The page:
Fiscal Court holds short meeting following A/C malfunction
By C. Josh Givens
Hancock County Fiscal Court met in regular session Monday morning, though the meeting was cut short by Judge/Executive Johnny “Chic” Roberts after the Administration Building’s air conditioning system failed.
The system has been experiencing issues throughout the early summer as temperatures have soared well past 100-degree heat indices.
During the shortened portion of the meeting, Fsical Court conducted limited business, including:
- Approving the purchase of a Kubota four-seater side-by-side UTV for use by staff at Vastwood Park. Roberts said the county had recently declared two UTVs as surplus property, but had only replaced one.
- Discussed updating county government’s inclement weather and conditions policy for all county-owned buildings. Roberts said it had been some time since the policy had been updated, and that the existing policy does not address a building-by-building policy in the event of required closures due to weather or other emergencies.
- Roberts said he has been in discussion with Michael Badgett of B&E Electronics on payment drawdown terms related to the $3.2-million project to upgrade the emergency communications system which serves Hancock County first responders, the Road Department, Hancock County Schools, and the cities of Hawesville and Lewisport. The project was approved by Fiscal Court in late June.
The digital system will completely transform the reliability of radio communications throughout the county, as well improving the school safety standing of the county’s campuses.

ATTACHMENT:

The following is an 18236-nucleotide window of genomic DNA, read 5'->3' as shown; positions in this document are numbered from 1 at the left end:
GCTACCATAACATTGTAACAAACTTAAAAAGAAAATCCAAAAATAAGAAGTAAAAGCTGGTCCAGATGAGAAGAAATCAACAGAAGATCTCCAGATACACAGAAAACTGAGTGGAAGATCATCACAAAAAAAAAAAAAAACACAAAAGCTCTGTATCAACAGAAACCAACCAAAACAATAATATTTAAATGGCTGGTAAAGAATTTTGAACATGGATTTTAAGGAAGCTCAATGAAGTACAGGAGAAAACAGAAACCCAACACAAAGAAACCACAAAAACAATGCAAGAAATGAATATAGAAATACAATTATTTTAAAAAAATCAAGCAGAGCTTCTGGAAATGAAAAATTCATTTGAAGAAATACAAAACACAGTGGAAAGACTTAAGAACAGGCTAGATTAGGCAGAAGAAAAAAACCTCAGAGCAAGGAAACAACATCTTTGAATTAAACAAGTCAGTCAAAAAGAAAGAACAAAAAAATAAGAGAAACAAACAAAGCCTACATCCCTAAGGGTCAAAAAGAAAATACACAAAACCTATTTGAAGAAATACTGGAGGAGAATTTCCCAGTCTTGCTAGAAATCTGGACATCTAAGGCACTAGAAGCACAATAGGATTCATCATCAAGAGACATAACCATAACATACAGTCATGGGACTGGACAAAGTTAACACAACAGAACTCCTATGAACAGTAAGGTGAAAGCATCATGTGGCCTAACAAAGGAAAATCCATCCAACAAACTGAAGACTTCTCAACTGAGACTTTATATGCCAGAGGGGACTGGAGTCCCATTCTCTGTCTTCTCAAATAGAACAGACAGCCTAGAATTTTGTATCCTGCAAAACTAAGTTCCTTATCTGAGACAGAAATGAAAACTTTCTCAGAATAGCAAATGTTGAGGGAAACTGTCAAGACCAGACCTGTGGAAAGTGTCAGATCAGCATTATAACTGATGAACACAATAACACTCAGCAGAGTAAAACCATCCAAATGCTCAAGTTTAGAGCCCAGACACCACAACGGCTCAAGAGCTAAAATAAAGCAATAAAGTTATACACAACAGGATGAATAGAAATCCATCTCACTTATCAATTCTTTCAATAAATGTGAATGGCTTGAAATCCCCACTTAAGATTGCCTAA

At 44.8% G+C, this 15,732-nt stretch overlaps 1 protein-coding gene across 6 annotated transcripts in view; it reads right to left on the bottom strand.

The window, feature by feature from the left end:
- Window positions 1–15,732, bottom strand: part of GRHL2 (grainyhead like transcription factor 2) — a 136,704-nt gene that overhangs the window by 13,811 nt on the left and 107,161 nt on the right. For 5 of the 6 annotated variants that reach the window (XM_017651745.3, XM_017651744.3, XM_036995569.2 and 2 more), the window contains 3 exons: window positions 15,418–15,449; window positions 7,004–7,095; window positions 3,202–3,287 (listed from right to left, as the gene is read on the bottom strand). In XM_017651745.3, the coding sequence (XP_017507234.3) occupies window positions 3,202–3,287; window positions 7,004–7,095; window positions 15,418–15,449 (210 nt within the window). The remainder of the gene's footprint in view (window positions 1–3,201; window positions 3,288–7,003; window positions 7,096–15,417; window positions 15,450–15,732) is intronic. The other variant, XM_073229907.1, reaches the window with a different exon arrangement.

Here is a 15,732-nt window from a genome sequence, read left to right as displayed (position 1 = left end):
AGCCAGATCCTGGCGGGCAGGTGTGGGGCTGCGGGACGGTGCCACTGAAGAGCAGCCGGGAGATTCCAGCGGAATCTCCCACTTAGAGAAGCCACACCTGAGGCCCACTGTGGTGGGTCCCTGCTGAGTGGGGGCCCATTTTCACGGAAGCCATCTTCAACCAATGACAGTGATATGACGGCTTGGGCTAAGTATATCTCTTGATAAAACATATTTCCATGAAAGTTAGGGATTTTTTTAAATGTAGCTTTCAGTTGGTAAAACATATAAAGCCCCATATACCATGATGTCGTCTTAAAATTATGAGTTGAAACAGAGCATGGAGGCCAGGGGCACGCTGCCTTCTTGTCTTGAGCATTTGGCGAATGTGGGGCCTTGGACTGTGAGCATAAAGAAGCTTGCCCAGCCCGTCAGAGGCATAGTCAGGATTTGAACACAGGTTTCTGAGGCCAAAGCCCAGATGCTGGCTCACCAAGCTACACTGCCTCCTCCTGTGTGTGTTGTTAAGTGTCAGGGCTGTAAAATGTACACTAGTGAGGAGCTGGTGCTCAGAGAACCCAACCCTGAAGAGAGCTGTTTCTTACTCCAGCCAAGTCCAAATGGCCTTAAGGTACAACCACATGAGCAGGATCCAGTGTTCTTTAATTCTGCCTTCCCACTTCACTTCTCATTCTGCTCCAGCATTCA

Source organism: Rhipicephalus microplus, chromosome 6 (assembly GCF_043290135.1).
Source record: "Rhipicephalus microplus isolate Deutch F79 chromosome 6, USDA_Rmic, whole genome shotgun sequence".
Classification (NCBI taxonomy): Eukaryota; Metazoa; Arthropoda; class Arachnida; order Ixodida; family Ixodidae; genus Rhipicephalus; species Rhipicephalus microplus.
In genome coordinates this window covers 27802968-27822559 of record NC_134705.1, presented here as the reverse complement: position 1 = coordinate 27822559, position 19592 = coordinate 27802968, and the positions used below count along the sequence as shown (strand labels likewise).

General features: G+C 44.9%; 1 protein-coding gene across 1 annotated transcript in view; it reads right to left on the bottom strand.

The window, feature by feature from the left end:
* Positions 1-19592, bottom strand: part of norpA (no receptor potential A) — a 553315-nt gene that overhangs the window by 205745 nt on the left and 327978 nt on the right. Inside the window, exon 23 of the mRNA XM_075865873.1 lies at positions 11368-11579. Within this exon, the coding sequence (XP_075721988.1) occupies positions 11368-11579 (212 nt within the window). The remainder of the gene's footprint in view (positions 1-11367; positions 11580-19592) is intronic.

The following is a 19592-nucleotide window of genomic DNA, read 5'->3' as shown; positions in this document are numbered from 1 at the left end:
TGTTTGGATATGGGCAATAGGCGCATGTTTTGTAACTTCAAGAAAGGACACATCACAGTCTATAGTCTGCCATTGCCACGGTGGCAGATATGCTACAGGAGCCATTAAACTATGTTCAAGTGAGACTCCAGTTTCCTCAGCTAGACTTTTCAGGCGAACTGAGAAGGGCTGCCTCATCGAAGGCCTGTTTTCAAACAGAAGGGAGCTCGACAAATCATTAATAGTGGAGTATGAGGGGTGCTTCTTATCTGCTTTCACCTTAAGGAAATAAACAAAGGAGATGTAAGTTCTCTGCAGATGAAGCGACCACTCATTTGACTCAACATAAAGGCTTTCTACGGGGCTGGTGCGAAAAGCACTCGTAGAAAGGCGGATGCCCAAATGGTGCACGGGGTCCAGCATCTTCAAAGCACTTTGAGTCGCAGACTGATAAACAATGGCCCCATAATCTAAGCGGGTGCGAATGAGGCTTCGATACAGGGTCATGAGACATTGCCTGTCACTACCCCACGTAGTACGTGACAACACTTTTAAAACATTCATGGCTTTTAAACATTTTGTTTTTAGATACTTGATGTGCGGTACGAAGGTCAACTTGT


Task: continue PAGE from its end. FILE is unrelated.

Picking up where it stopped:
Completion of the project is expected by the end of July 2023.
- Roberts spoke briefly about a trip to Frankfort he undertook last week to discuss recently-passed funding in the state capitol to improve broadband access for unserved and underserved communities across Kentucky.
Roberts said the group he was with met with Gov. Andy Beshear’s senior advisor, Rocky Adkins, about the timeline for the rollout of $300 million which has been appropriated for broadband expansion. State government is still in the process of establishing the Office of Broadband Development to facilitate getting the funding awarded to projects around the state.
Broadband expansion got a major boost during the 2022 session with the passage of House Bill 315, which allows rural electric co-operatives to build out networks without obtaining a certificate of need from the Public Service Commission.
Under the bill, economic feasibility studies would be required, and no electric co-op member would be forced to subscribe to broadband service in order to receive electricity.
The biennial budget allocates $1.1 million is each of the two years to establish the broadband office, and $250 million has been appropriated for the Broadband Deployment Fund from coronavirus capital and recovery funds, as well as $20 million in Fiscal Year 2023 from the American Rescue Plan Act funds sent to Frankfort from Washington.
Kenergy Electric Co-op, which serves nearly all of Hancock County and all or portions of 13 other counties began proceedings in 2021 to gain approval to establish and fiber-optic network across existing transmission infrastructure. Kenergy is partnering with Conexon Connect to building out the system, though those plans are awaiting future actions and funding decisions from Frankfort.